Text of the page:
Directed by: Hou Hsiao-Hsien
Written by: Hou Hsiao-Hsien & François Margolin
Full credits from IMDb
In Flight of the Red Balloon (Le Voyage du Ballon Rouge), Hou Hsiao-Hsien, like many a “foreign” filmmaker before him, abandons any and all clichés of moviemaking—that is, the tried and true conventions of Hollywood storytelling—in favor of something…pure? Simple? Fresh? His manner is gentle—the film begins in silence, and the soft murmurs of traffic slowly fade in—but the end result here is oppressive; set mostly in a cramped and cluttered apartment or in the narrow, shaded streets of Paris, Red Balloon largely keeps us tethered to the quotidian, making the audience feel like its star, the vividly frazzled, strung-out-on-stress Juliette Binoche. From an early shot through a moving subway train’s windshield, Hou informs us that, in today’s hectic world, Westerners are always, exhaustingly, pushing forward.
But, in contrast, he digs out life’s balloonality, the occasional, floatingly graceful respites from the taxing everyday: playing pinball in a café, collecting newspapers and empty bottles from an apartment floor, grabbing brass rings while riding a carousel horse. Captured through Hou’s lens, these small moments take on a nimble, empyrean elegance, one paralleled by the film’s titular red balloon. In contrast to the perpetually plowing ahead Binoche, the too-infrequently featured, free flying balloon floats upward and bobs back and forth. It is a piece of Eastern enlightenment that, like Hou, has drifted across the Urals into France. In the hands of a lesser director, shots of a floating balloon could fall into pretension, a la American Beauty’s “beautiful” plastic bag, or, even worse, it could be voiced by Eddie Murphy. In Hou’s hands, however, it really might be the most beautiful thing in Paris—his version of it anyway.
Flight of the Red Balloon is a self-described homage to, rather than a remake of, the French children’s-classic. It is a slice of life, sans much of a narrative arc, the story of single-mother Binoche as she takes puppetry lessons and raises her sweet son Simon Iteanu, with the help of immigrant nanny Song Fang, whose French, like mine, extends little beyond a polite “d’accord”. (As an Asian transplant and a filmmaker with a thing for red balloons—and Lamorisse’s film—she clearly seems a stand-in for Hou.)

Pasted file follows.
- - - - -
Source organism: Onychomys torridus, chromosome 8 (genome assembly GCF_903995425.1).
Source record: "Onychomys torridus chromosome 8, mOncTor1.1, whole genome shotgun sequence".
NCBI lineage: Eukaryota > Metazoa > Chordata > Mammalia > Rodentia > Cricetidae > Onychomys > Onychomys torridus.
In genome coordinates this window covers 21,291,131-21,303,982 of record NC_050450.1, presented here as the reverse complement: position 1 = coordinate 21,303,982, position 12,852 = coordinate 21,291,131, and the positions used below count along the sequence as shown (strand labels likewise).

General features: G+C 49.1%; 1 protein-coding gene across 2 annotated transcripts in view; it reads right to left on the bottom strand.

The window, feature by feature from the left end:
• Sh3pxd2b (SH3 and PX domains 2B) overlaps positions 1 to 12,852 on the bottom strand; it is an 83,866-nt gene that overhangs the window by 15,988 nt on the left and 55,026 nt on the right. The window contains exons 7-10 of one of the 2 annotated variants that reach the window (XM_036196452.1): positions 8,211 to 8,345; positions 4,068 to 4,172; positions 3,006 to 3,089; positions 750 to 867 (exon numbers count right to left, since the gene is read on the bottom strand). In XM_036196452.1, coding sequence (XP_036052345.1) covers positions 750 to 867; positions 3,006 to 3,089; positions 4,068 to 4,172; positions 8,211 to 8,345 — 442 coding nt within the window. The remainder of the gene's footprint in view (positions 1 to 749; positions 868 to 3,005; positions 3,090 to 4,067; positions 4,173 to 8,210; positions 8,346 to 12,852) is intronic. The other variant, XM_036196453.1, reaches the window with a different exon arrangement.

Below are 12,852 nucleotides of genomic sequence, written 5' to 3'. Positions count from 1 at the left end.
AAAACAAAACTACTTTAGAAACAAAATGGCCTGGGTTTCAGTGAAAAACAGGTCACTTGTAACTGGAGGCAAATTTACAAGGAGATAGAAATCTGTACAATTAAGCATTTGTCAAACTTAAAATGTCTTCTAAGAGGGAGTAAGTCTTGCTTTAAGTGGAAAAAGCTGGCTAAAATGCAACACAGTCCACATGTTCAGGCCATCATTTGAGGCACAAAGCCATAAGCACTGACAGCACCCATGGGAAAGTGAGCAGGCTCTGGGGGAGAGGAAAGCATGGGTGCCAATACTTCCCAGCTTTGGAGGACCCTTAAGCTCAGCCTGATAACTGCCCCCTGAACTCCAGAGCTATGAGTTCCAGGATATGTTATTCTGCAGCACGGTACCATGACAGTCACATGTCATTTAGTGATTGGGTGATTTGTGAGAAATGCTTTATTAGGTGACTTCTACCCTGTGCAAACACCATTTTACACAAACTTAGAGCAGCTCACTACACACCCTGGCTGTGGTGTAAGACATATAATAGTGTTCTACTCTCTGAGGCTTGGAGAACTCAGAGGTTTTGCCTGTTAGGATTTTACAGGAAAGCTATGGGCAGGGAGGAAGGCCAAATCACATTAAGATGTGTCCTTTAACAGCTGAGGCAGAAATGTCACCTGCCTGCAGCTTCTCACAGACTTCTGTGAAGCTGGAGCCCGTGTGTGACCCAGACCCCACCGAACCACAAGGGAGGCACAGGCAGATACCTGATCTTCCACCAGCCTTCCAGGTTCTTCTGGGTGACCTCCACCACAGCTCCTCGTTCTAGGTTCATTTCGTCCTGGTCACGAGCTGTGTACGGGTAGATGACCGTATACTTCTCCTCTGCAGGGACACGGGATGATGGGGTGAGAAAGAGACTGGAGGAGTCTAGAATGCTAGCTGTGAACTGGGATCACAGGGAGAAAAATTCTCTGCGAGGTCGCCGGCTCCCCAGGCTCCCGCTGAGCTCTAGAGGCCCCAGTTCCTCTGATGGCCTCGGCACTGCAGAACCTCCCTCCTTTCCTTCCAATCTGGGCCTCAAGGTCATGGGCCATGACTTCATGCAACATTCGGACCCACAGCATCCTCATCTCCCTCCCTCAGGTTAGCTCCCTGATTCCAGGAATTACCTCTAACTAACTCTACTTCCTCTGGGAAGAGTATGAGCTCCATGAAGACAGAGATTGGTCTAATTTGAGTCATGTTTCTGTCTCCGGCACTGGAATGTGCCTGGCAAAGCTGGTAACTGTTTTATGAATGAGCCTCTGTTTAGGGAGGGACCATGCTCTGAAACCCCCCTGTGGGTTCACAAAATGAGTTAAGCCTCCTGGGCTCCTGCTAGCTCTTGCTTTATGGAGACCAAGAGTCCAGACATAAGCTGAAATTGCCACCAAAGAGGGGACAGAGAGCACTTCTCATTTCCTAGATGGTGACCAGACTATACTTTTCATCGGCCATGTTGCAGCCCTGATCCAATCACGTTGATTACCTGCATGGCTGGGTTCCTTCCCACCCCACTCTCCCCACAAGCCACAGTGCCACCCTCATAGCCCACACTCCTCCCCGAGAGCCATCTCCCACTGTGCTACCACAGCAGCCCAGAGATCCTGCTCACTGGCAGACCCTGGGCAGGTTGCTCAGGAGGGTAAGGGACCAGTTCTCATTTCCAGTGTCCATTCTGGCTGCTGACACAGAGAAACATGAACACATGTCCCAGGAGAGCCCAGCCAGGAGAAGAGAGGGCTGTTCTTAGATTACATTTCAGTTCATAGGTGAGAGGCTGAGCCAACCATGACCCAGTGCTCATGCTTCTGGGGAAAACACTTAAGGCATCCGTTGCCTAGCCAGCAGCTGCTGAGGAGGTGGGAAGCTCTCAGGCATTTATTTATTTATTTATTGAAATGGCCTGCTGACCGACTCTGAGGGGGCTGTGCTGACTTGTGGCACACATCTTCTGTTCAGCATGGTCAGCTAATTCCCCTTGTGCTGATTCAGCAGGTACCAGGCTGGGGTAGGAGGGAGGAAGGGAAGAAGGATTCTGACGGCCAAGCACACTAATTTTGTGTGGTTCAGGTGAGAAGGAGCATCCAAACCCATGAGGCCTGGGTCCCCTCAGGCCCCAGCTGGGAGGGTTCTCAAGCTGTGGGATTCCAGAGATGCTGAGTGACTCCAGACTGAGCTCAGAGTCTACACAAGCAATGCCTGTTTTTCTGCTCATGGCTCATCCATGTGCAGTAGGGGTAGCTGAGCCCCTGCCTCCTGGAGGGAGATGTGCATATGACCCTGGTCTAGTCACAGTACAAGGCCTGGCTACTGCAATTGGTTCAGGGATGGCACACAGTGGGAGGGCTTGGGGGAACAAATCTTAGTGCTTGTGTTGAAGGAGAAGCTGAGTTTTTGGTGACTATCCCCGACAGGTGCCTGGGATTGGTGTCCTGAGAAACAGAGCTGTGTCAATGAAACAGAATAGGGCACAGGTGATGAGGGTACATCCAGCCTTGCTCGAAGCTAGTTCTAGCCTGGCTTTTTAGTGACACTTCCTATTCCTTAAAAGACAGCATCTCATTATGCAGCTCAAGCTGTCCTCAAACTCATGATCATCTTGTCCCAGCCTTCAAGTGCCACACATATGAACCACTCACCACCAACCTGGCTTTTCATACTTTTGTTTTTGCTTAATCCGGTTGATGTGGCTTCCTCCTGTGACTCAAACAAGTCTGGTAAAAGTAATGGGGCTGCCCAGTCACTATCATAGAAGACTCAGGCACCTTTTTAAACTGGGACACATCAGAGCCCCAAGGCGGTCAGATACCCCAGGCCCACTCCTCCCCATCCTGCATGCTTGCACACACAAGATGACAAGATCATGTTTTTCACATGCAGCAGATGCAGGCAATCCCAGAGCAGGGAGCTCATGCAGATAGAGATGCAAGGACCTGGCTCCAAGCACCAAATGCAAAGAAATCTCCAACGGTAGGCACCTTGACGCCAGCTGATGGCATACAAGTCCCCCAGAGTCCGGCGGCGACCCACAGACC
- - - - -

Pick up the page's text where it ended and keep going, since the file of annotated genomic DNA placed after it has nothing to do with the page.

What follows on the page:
Throughout the film, Hou places an emphasis on shadows—the balloon’s, the carousel horses’, Iteanu’s sisters’. His film is a contrast of light and dark, of East and West, of happiness and sadness, best represented in a serendipitously discovered painting in the Musée d'Orsay, awash in accidental symbolism, of a boy chasing a red balloon, his parents only visible in the far distance. (The film was commissioned by the museum, whose one requirement was that a scene be set there.) Bionche loves her son, but she’s a frantically upending presence, persistently panting and constantly disrupting the calm tableau of domesticity that Song has constructed for Iteanu, invading her Eastern tranquility with her Western neuroticism.
Binoche usually seems dissociated from her son’s life; when her friend asks Iteanu where she is, he replies, “probably tied up with her puppets.” At one point, she is yelling at, presumably, the boy’s father. “There’s no one beside me!” she shouts. “What about me?” the boy asks. (Hou, to his credit, plays out that last exchange quasi-comically.) So when the balloon hangs in the family’s flat’s window, watching the boy and his nanny prepare crepes, it seems to directly parallel an earlier scene of Binoche spying on her son and daughter playing in their living room. And then the first scene makes sense: Iteanu tries to coax the balloon down to his level, but it refuses and he gives up. It is a rejection from Hou to surrender his film’s ability to literally rise above the mundane, but also a rejection of the boy by his mother.
The balloon, then, is Binoche, or the balloon is God, the balloon is the viewer; all three might be true, specifically, but that’s too literal, an imposition of the prosaic onto the poetic; in a more general sense, the balloon is a merely a touch of the ethereal, so close and yet, with the characters’ heads so low to the ground, always just out of reach. It also functions as a means of cultural exchange, the object that allows Hou, the foreigner, to invade the West with his particular brand of meditative filmmaking. Too bad that style of filmmaking just doesn’t quite translate. In its own way, Flight of the Red Balloon is as exhausting in its languor as the febrile culture Hou seems to criticize.
Watch the trailer: